DCSIMG

400 apply for Scottish Government intern project

Joy Lewis, chief executive of Adopt an Intern, said the response showed more firms should offer internships. Picture: Joey Kelly

Joy Lewis, chief executive of Adopt an Intern, said the response showed more firms should offer internships. Picture: Joey Kelly

  • by TERRY MURDEN
 

A PILOT internship project with the Scottish Government attracted 400 applicants for just ten initial places.

Adopt an Intern (AAI), which runs the six-month programme, was surprised by the number of applicants and was able to double the available positions when a further ten departments joined the initiative.

Angela Constance, the minister for youth employment, has expressed her support and is considering whether to make it a regular programme.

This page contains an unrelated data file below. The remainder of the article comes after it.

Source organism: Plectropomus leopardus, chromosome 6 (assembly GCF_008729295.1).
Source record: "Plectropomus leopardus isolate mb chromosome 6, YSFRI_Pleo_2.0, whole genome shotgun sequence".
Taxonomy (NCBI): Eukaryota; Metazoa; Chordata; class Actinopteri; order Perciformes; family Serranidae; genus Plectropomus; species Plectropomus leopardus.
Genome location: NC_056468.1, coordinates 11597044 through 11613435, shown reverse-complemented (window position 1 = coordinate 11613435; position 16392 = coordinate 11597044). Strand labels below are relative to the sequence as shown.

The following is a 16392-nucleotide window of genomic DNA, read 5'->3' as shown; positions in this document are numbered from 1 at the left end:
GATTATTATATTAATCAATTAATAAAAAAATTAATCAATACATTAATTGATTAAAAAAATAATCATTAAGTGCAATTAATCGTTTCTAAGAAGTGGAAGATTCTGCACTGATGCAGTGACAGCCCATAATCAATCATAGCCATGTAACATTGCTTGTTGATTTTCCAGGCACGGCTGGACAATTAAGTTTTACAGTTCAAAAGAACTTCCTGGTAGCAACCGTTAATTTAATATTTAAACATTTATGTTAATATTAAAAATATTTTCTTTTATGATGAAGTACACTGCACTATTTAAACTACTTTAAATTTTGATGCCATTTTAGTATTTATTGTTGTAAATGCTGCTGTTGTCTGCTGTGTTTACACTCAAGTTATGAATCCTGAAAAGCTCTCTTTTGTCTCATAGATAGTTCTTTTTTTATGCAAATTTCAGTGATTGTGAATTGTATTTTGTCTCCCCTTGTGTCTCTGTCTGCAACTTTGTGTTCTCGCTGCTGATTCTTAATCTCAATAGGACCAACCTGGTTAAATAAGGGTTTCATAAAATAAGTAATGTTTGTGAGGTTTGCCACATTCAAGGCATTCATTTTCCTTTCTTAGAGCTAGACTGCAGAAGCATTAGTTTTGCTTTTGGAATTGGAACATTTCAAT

Joy Lewis, chief executive of AAI, said she was delighted with the response.

She said that this was a particularly exciting time to be working for the Scottish Government and the level 
of interest showed that there was no shortage of young people keen to take advantage of the opportunities available.

“This large number of high-quality graduates also shows us there is a great need for more companies of all sizes – from start-ups through to large corporates – to get involved in some way with what AAI is trying to achieve: short-term, meaningful, paid internships,” she said.

“We make it as simple and as painless as possible, doing all the work for the host. We’d love employers to get in touch and find out how they can benefit from our projects.”

AAI, a not-for-profit organisation that emerged in 2010 from the Centre for Scottish Public Policy think-tank, has set a target of 500 internships by the end of December.

“We’re very hopeful and, with a strong December, we’ll do it,” said Lewis.

 

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